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Nintendo Wii price and launch details announced.

US Box Art for Nintendo Wii

Nintendo this morning in a news conference held in New York, released details on the launch of their new next generation console called Wii (pronounced we).

The system will carry a suggested retail price of $249.99 and launch on November 19th of this year. It will come bundled with the following:

  • The Wii console with hardware stand and support plate (purpose unknown)
  • One Wii remote (Wiimote) controller with a wriststrap
  • One Nunchuck attachment
  • A sensor bar, with a stand
  • A/V cable, currently unspecified, assumed to be a Component Video connection
  • AC adaptor
  • 2 double A batteries to power the Wiimote
  • 1 free pack-in game, “Wii Sports”

Earlier in the morning in Japan, Nintendo announced that in the Japanese market the system will not come bundled with a free game and will be priced at 25,000 Yen (approximately $213). It will launch in Japan on December 2nd.

For the full press release from Nintendo, please continue reading:

Nintendo’s Incomparable Wii Console Launches Nov. 19; MSRP $249.99

Sep 14, 2006
30 New Games, 30 Retro Titles, User-Friendly ‘Channels’ Make it the Affordable System for Gamers, Newcomers and Families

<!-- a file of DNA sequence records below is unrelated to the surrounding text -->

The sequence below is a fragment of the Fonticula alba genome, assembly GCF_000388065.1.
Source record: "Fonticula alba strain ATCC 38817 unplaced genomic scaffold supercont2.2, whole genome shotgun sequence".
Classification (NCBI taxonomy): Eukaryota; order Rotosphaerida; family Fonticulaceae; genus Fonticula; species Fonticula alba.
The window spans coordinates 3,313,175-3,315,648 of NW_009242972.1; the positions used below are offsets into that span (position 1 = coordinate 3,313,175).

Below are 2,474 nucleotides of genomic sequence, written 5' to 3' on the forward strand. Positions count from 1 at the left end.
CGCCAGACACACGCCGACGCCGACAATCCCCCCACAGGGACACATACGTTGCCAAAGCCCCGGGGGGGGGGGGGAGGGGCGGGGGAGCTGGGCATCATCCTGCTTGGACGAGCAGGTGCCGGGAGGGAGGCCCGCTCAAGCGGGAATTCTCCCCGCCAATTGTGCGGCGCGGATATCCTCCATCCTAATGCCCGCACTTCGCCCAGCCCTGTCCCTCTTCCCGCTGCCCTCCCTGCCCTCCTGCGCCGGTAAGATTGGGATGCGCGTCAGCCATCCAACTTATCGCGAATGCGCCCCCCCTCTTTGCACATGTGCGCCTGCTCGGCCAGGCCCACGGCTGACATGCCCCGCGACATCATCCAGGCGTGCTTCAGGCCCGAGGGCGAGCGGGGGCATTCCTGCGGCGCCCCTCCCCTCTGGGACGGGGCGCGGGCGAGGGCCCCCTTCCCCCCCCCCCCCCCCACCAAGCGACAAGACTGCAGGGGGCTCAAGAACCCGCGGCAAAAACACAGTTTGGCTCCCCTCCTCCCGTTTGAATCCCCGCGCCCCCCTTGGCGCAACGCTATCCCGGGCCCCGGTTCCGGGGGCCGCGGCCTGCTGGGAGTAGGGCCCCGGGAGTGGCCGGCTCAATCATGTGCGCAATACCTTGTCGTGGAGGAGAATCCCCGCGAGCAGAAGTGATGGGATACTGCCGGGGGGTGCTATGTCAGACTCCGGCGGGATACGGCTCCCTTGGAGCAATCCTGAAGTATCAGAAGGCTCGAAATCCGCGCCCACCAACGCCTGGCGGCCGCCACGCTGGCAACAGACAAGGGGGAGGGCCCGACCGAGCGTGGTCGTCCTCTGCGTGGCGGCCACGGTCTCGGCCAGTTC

NEW YORK, Sept. 14, 2006 – Nintendo will reshape the home entertainment and video game landscape with the launch of its heralded Wii™ home video game console. The Americas will lead the worldwide launch on Nov. 19. Wii will be sold as an affordable, mass-consumer product at an MSRP of just $249.99. The price includes one wireless Wii Remote controller, one Nunchuk™ controller and the groundbreaking collection of five different Wii Sports games on one disc, which anyone can play using simple movements, experienced or not.

Every Wii console includes another distinctive feature: a series of on-screen “channels” that make up the Wii Channel Menu, which makes the console approachable and customizable for everyone, from the most avid gamer to people who have never played before. The Wii Channel Menu is the starting point for all of the console’s functions. The “channels” offer a gateway to a rich variety of entertainment options. When connected to a TV, the Wii Channel Menu offers a simple interface, letting users pick games to play, get news or weather, view and send photos or even create playable caricatures of themselves to use in actual games. Additional functions allow users to redeem Wii Points and download classic games to Wii’s Virtual Console™. The variety of options available through the Wii Channel Menu motivates both gamers and non-gamers to turn on Wii’s power every day.

Wii is creating worldwide excitement with its unique control system, an inventive, first-of-its-kind controller whose position can be detected in a 3-D space. The new controller allows users to pinpoint targets in games or move through the Wii Channel Menu with precision and ease. This intuitive control system will be understood immediately by everyone, regardless of their previous experience with video games. With this one small controller, Wii makes games both easier and more intense than anything previously experienced. For example, in the Wii Sports tennis game, players swing the Wii Remote like a racket to hit the ball, as in real life. They can add topspin or slice the ball just by angling their hands and wrist like they would in a real match.